James Larkin was born in Liverpool city in North West England in the year 1876. He was brought up in slum environment, and due to his poor background, he acquired a minimal formal education. He was constrained to casual work as a kid.
In his youth, he secured regular employment. From that point; he became committed to progressive communism and activism where he focused on ending the exploitation of the workers who were considered as low privileged. James was married to Elizabeth, and together they had four children.
His Involvement in the Trade Unionism
His significance came when he joined and became a coordinator for the National Union of Dock Laborers (NUDL) in 1905. Under the NUDL, he organized a labor force that shock employers. That made his seniors in the union to transfer him to Dublin in 1908 to lead port employees under the union.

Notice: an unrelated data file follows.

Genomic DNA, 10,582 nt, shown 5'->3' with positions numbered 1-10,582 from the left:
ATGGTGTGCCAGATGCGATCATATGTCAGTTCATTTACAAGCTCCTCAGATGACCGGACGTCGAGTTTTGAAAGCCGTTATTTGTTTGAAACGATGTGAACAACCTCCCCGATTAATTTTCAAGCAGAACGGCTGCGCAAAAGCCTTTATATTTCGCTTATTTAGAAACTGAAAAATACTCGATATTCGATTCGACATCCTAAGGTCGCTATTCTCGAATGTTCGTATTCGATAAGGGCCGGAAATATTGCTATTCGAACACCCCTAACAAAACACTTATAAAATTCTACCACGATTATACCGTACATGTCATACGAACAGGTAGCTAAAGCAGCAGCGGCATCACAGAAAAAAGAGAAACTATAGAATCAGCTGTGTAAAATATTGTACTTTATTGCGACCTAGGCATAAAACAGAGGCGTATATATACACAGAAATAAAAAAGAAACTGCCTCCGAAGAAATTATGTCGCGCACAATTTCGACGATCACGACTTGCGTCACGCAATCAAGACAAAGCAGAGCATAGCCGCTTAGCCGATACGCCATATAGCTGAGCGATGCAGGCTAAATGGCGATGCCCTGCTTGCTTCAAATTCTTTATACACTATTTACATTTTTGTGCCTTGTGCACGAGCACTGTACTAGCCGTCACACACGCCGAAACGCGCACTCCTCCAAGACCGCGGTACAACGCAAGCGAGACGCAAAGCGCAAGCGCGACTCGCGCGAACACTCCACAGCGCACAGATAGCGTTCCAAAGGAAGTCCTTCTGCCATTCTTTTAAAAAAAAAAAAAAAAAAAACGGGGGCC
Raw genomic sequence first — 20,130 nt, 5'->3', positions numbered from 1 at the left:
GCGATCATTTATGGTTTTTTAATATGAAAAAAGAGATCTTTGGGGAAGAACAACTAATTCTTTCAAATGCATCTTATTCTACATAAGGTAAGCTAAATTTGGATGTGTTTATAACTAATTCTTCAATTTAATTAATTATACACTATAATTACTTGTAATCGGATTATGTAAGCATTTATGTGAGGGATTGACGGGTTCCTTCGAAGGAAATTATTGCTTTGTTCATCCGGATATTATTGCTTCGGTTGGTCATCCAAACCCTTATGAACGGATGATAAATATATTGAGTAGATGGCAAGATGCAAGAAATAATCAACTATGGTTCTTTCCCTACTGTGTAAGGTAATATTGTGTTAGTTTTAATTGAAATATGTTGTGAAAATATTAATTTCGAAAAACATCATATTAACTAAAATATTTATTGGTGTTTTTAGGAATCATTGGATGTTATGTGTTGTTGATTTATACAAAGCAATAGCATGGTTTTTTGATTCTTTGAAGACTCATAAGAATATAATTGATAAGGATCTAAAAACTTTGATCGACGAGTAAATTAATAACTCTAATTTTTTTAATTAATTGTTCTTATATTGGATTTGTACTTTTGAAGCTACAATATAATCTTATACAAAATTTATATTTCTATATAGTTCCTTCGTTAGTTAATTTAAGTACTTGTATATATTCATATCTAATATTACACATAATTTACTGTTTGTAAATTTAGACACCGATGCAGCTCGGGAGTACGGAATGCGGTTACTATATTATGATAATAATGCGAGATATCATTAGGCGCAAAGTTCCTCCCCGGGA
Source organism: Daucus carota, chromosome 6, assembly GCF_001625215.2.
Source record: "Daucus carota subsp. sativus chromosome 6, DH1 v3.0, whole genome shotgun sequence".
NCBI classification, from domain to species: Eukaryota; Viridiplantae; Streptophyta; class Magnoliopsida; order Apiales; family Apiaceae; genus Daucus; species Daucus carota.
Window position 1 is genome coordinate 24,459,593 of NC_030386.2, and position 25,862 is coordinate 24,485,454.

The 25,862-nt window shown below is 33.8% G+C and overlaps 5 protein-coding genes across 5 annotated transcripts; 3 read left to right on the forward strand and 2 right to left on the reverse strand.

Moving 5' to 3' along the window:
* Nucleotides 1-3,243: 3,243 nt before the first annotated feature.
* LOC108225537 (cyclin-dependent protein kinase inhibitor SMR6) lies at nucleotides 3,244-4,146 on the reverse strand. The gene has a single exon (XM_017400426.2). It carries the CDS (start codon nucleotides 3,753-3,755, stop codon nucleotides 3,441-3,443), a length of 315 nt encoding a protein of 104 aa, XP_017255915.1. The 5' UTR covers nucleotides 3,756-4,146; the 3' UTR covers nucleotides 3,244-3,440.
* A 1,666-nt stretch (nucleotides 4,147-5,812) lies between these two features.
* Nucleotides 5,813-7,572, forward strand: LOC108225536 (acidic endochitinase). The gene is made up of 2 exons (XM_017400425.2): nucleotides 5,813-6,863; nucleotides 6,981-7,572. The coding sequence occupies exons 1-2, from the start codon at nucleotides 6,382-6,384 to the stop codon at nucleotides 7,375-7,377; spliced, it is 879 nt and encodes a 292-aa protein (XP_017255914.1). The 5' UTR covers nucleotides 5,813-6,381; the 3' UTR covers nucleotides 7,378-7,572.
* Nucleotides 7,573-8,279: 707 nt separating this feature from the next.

In Dublin, Larkin broke ties with NUDL, and then formed Irish Transport and General Workers’ Union which grew and became among the strongest union in the land. The union set its headquarters in Clontarff where it launched a weekly newspaper aimed at articulating workers’ grievances.
Larkin continued to lead employees despite confrontations from various companies. He also worked with Labor Party where he continued to mobilize workers and lead them in demanding better welfare. Due to pressure, he was suppressed, leading to his departure to the U.S. in 1914. By that time, the famous First World War had erupted.
He opposed the U.S. engagement in the war, backing the communist Russia and continued with his activities in trade unionism, which led him to receive a three-year imprisonment and after that his deportation back to Ireland.
Larkin continued with his strong activism spirit whereby he articulated on housing problems and opposed unfavorable acts in 1941. His legacy as an activist who made employers to honor the workers’ privileges and demands still lives on.